“Professionally I had gained so much experience working on global projects under a lot of pressure during the GFC.  It was invaluable,” says Jane Hollman of her life in New York City, where she lived and worked from 2008-2012. “Personally, I was more independent (if that is possible) and I came back wanting to have the experience again at some point. I also came back with a much wider world view both personally and professionally.”

Jane is a strategic human resources executive and coach with 25 years’ experience, a world traveler, and an avid runner. She spent five years in New York City working in senior HR leadership roles, helming human capital strategy at the likes of MasterCard and American Express.

She made her international move abroad with the same sense of adventure and resilience familiar to many expats who choose to live an international life, and the same resolute sense of purpose that expats often travel with.

“I went overseas to work,” says Jane.  “I wanted the experience of living in NYC and went there without a job. The experience of living in another country was really challenging. It was also professionally challenging trying to get used to the American work culture. Initially making friends was hard. Also just setting yourself up. It’s hard to do when you don’t know how local processes work.”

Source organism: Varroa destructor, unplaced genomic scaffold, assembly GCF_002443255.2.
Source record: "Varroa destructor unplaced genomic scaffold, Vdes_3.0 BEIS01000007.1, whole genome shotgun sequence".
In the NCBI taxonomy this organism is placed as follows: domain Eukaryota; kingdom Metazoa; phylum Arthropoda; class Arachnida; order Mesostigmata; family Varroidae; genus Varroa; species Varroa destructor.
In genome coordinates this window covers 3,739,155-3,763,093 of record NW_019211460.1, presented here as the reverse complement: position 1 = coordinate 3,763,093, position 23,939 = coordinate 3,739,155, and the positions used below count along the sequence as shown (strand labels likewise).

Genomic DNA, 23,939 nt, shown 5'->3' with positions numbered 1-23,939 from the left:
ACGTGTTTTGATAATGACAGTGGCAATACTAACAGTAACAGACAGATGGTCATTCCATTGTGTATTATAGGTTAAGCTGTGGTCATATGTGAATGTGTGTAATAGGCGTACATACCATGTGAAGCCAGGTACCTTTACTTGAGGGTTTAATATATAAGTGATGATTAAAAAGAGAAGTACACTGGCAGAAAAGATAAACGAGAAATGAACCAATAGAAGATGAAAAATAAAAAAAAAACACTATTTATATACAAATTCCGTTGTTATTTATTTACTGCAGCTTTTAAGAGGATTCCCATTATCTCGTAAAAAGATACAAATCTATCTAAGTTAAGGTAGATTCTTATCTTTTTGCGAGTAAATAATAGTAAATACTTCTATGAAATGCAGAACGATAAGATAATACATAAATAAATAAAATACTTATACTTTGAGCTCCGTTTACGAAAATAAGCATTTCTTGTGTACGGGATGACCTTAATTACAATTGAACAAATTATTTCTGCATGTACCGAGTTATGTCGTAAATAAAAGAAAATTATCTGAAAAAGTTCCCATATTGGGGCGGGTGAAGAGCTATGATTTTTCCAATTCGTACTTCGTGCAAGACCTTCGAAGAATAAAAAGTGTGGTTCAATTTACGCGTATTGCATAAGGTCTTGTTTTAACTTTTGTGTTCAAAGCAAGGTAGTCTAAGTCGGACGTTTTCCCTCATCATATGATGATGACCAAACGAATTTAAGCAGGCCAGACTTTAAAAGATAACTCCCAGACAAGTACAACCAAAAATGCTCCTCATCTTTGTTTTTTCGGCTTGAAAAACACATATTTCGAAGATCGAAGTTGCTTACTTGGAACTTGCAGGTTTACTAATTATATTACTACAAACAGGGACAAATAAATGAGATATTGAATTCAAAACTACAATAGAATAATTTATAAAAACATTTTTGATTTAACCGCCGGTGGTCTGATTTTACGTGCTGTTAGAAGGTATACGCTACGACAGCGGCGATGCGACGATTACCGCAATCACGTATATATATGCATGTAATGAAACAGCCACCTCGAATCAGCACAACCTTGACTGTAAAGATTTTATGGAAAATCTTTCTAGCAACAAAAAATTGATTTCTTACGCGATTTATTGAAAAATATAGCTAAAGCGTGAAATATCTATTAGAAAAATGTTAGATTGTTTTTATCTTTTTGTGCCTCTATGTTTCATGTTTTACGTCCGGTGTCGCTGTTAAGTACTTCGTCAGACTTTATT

However, five years in the city saw Jane adjust to New York life, while she also explored the US, Europe and Canada, and enjoyed running in as many New York Road Runners races as she could.

The return home to Melbourne, while equally challenging, brought new obstacles to overcome – obstacles that almost prompted her to move back to New York City. “It was weird,” says Jane. “Very weird.” 

“I had changed but it felt like everything else had stayed the same. I also had some reverse culture shock because things didn’t work the same way back home that I was used to in the US.”

What was the most difficult, however, was the job hunt. “I didn’t work for a year. I had both recruiters and companies openly saying I had no relevant local experience. It was an odd feeling being rejected by your own country.”

Jane has now been resettled in Australia for six years, but keeps her connection to the US. “I miss my US friends and keep in touch with them via text, social media and visiting, she adds. “I also obsessively follow the US news and I’m still obsessed with American football.”